Funeral director remembered for professionalism, longevity
Bob Safrit, whose name was synonymous with professionalism and compassion in the funeral service in High Point during his 64-year career, died Tuesday at the age of 85.
Safrit worked for Sechrest Funeral Service from 1948 until his retirement in June of this year. Known as the city’s longest-serving individual funeral director, he was widely regarded as one of the giants of his profession.
“He was the consummate funeral director. He just paid attention to every detail. Everything had to be exactly right. He instilled that in all the people who worked there,” said Ken McDowell, a semi-retired funeral director who worked with Safrit at Sechrest for 25 years. “He cared about people. He was definitely a people person. That was foremost in his thoughts. He never was as concerned about the financial part of it as he was about satisfying the client.”
Safrit started in the funeral business right out of high school and, after a stint in the Army, obtained his funeral director’s license and was hired by Sechrest in 1948 when it was located on N. Main Street.
He eventually became president of the firm and became well-known in the industry statewide, serving as president of the N.C. Funeral Directors Association during the 1980s. The association’s current executive director, Larry Stegall, was a longtime friend who recalled Safrit as a problem-solver who helped the industry adapt to several business challenges through the years.
“He took over Sechrest and made it what it is,” Stegall said. “He exhibited a poise and sense of demeanor and placid calm you seldom see in people.”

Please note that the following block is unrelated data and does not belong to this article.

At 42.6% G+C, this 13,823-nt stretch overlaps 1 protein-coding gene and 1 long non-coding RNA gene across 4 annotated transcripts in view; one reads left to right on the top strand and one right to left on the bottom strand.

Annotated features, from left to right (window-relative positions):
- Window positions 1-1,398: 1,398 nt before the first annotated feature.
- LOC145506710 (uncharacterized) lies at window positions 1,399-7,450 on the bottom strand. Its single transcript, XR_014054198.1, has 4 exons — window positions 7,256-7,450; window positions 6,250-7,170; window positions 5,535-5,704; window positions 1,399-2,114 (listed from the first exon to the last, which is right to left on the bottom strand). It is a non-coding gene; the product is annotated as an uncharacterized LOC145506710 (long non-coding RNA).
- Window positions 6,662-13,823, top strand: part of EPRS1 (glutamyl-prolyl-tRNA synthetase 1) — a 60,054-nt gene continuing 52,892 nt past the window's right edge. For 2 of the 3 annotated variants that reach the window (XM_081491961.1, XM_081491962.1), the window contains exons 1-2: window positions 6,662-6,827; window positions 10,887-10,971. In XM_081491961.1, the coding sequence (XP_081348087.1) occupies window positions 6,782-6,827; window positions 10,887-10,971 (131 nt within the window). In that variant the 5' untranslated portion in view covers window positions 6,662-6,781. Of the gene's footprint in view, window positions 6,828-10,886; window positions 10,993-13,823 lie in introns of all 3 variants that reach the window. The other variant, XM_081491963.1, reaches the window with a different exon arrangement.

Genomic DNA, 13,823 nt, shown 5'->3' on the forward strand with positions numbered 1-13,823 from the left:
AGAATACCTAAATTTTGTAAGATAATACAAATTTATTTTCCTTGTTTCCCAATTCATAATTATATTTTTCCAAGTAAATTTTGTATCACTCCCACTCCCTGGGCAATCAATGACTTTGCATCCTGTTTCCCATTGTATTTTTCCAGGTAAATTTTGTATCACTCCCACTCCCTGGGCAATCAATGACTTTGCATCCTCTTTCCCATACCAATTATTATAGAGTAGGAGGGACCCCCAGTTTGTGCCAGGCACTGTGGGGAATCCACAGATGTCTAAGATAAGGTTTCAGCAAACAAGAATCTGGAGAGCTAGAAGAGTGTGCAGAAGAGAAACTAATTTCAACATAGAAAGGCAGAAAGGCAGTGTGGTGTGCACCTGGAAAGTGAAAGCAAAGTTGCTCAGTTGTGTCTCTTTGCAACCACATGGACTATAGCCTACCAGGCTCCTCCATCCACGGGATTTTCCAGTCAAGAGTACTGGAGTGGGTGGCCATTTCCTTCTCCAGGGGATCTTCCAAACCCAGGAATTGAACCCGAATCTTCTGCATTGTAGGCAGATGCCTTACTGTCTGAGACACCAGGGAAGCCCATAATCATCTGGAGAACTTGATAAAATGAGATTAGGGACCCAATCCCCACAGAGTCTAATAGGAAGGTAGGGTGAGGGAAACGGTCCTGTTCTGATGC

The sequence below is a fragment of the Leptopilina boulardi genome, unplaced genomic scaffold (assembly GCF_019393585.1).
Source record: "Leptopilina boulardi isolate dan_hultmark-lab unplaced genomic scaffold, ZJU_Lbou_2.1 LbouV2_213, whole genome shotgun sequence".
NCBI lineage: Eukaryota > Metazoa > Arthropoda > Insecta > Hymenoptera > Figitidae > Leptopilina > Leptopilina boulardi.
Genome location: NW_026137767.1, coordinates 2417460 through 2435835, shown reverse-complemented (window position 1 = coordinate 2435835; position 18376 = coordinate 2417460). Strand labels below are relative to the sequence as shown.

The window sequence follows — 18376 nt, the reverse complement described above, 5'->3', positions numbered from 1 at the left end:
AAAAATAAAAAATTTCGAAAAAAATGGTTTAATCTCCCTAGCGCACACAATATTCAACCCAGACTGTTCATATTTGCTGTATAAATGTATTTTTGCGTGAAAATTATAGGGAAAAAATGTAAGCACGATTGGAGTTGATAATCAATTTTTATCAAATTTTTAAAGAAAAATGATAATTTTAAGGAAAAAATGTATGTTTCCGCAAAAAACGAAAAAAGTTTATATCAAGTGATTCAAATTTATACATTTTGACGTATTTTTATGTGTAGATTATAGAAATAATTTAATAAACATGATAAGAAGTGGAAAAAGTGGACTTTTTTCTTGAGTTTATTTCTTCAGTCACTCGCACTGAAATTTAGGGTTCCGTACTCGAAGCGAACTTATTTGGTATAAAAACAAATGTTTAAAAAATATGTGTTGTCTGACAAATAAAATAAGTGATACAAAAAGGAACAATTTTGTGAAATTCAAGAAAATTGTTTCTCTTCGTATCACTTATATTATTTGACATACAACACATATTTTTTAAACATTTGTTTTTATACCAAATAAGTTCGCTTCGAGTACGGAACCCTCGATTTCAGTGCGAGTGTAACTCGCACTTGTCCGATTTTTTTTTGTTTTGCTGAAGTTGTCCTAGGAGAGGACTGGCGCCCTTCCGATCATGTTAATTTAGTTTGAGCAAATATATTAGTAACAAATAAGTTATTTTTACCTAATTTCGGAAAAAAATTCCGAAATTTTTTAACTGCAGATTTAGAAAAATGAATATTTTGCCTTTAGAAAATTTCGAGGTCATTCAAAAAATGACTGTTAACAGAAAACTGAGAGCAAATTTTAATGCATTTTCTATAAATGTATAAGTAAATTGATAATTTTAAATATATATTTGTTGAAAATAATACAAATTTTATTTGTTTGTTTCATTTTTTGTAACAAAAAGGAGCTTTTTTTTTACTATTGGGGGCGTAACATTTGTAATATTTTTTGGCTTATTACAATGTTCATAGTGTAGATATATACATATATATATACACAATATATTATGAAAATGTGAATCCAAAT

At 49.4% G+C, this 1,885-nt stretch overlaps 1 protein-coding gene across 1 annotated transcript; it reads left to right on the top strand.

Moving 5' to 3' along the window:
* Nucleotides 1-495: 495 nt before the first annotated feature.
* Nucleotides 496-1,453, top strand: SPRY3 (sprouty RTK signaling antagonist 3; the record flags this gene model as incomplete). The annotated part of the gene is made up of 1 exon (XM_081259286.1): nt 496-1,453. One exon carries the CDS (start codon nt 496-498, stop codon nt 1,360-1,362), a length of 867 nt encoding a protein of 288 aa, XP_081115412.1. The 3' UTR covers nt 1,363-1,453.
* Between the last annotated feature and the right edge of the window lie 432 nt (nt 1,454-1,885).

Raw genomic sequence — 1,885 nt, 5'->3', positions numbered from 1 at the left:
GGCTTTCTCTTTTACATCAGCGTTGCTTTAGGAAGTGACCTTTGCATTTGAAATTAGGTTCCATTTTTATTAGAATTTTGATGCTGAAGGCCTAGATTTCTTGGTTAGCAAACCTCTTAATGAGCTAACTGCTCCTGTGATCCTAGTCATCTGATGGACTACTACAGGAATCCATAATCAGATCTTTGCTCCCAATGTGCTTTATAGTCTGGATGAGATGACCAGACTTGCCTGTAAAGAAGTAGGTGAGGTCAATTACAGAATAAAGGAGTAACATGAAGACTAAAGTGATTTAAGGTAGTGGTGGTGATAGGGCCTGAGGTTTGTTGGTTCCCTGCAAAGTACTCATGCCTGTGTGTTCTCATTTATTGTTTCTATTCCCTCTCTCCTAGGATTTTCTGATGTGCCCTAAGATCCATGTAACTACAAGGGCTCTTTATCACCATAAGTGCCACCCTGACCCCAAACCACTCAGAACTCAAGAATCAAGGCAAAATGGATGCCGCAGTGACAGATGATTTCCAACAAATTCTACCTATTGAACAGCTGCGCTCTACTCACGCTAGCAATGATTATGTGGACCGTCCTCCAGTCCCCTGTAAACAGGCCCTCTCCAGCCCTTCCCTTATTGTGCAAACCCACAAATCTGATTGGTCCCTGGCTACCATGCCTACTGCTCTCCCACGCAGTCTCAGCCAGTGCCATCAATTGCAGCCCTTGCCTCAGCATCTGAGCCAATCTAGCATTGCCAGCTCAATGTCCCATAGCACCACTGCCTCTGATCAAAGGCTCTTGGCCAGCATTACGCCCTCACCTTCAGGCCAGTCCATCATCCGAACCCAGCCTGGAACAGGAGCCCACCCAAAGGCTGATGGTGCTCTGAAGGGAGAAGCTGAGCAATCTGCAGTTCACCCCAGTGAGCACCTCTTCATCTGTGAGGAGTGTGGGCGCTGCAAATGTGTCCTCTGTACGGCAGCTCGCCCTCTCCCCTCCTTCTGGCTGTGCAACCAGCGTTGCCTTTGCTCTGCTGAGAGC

Safrit and his wife, Betty, had three children and three grandchildren. He continued to work most days until his retirement, even though he was somewhat limited by his health, using a cane to help him walk. Family members said Safrit had struggled with health problems only recently since his retirement and died at his home surrounded by loved ones.
“He was loving, caring, kind and a family man. He loved people and loved his job. He was a pillar of the community,” said his daughter, Jayn Swaim of High Point.
One of his sons, Dr. Hal Safrit of Chapel Hill, recalled that his father had tremendous rapport with the High Point community.
“When I was growing up, if you went out just to get a loaf of bread or milk with him at the store, it would turn out to be a three-hour trip because he knew everybody there,” he said. “He made it a point to get to know people. That’s probably what made him tick more than anything else.”
Safrit estimated at the time of his retirement that he may have attended as many as 10,000 funerals over the course of his career. Colleagues recalled that he developed a loyal following from customers.
“Even to this day, people will stop by and ask about Bob and talk about how Bob helped them with their mother’s funeral or something else he did for them,” said Ron Horton, a Sechrest funeral director who worked with Safrit for about 15 years.
Safrit’s funeral is scheduled for Saturday at First Presbyterian Church in High Point.
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